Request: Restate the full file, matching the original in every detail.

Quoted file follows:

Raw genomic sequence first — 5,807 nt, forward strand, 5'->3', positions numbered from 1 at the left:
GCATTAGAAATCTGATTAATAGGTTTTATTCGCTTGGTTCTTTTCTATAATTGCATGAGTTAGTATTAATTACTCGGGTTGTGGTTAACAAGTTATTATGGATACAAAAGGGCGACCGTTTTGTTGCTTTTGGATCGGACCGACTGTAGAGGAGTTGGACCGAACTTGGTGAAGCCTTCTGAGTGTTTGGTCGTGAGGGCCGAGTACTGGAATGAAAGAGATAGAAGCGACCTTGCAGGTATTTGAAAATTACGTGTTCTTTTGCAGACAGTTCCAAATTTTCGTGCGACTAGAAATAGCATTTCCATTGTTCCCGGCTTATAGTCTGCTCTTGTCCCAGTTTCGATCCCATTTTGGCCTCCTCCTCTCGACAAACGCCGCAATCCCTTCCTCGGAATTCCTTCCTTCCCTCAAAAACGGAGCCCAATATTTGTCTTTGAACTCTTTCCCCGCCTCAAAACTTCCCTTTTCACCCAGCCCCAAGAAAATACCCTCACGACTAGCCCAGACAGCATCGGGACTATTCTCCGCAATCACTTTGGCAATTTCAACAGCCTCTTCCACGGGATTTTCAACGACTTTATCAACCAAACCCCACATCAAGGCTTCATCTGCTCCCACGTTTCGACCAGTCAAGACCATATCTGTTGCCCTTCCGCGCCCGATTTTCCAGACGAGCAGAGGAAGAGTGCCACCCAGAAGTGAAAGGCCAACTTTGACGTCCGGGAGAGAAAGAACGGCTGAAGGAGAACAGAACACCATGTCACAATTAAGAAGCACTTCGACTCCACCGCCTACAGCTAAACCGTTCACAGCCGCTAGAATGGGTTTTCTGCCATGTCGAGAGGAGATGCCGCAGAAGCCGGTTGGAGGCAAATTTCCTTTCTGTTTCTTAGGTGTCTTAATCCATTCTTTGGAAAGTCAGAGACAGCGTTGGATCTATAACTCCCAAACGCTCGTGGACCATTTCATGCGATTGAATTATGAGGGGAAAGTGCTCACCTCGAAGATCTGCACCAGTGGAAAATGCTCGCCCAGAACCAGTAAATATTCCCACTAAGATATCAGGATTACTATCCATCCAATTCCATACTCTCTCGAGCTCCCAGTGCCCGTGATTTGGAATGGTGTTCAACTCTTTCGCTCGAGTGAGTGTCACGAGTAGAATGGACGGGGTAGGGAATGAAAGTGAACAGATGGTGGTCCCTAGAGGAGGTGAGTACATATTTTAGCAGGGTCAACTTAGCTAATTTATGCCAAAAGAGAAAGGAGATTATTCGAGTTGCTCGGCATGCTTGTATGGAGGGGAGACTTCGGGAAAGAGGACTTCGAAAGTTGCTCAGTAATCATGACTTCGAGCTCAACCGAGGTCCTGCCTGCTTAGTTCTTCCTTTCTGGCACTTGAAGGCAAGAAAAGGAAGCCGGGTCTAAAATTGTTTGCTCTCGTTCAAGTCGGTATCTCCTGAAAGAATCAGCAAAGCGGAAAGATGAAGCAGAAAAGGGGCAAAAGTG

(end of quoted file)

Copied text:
Raw genomic sequence first — 5,807 nt, forward strand, 5'->3', positions numbered from 1 at the left:
GCATTAGAAATCTGATTAATAGGTTTTATTCGCTTGGTTCTTTTCTATAATTGCATGAGTTAGTATTAATTACTCGGGTTGTGGTTAACAAGTTATTATGGATACAAAAGGGCGACCGTTTTGTTGCTTTTGGATCGGACCGACTGTAGAGGAGTTGGACCGAACTTGGTGAAGCCTTCTGAGTGTTTGGTCGTGAGGGCCGAGTACTGGAATGAAAGAGATAGAAGCGACCTTGCAGGTATTTGAAAATTACGTGTTCTTTTGCAGACAGTTCCAAATTTTCGTGCGACTAGAAATAGCATTTCCATTGTTCCCGGCTTATAGTCTGCTCTTGTCCCAGTTTCGATCCCATTTTGGCCTCCTCCTCTCGACAAACGCCGCAATCCCTTCCTCGGAATTCCTTCCTTCCCTCAAAAACGGAGCCCAATATTTGTCTTTGAACTCTTTCCCCGCCTCAAAACTTCCCTTTTCACCCAGCCCCAAGAAAATACCCTCACGACTAGCCCAGACAGCATCGGGACTATTCTCCGCAATCACTTTGGCAATTTCAACAGCCTCTTCCACGGGATTTTCAACGACTTTATCAACCAAACCCCACATCAAGGCTTCATCTGCTCCCACGTTTCGACCAGTCAAGACCATATCTGTTGCCCTTCCGCGCCCGATTTTCCAGACGAGCAGAGGAAGAGTGCCACCCAGAAGTGAAAGGCCAACTTTGACGTCCGGGAGAGAAAGAACGGCTGAAGGAGAACAGAACACCATGTCACAATTAAGAAGCACTTCGACTCCACCGCCTACAGCTAAACCGTTCACAGCCGCTAGAATGGGTTTTCTGCCATGTCGAGAGGAGATGCCGCAGAAGCCGGTTGGAGGCAAATTTCCTTTCTGTTTCTTAGGTGTCTTAATCCATTCTTTGGAAAGTCAGAGACAGCGTTGGATCTATAACTCCCAAACGCTCGTGGACCATTTCATGCGATTGAATTATGAGGGGAAAGTGCTCACCTCGAAGATCTGCACCAGTGGAAAATGCTCGCCCAGAACCAGTAAATATTCCCACTAAGATATCAGGATTACTATCCATCCAATTCCATACTCTCTCGAGCTCCCAGTGCCCGTGATTTGGAATGGTGTTCAACTCTTTCGCTCGAGTGAGTGTCACGAGTAGAATGGACGGGGTAGGGAATGAAAGTGAACAGATGGTGGTCCCTAGAGGAGGTGAGTACATATTTTAGCAGGGTCAACTTAGCTAATTTATGCCAAAAGAGAAAGGAGATTATTCGAGTTGCTCGGCATGCTTGTATGGAGGGGAGACTTCGGGAAAGAGGACTTCGAAAGTTGCTCAGTAATCATGACTTCGAGCTCAACCGAGGTCCTGCCTGCTTAGTTCTTCCTTTCTGGCACTTGAAGGCAAGAAAAGGAAGCCGGGTCTAAAATTGTTTGCTCTCGTTCAAGTCGGTATCTCCTGAAAGAATCAGCAAAGCGGAAAGATGAAGCAGAAAAGGGGCAAAAGTG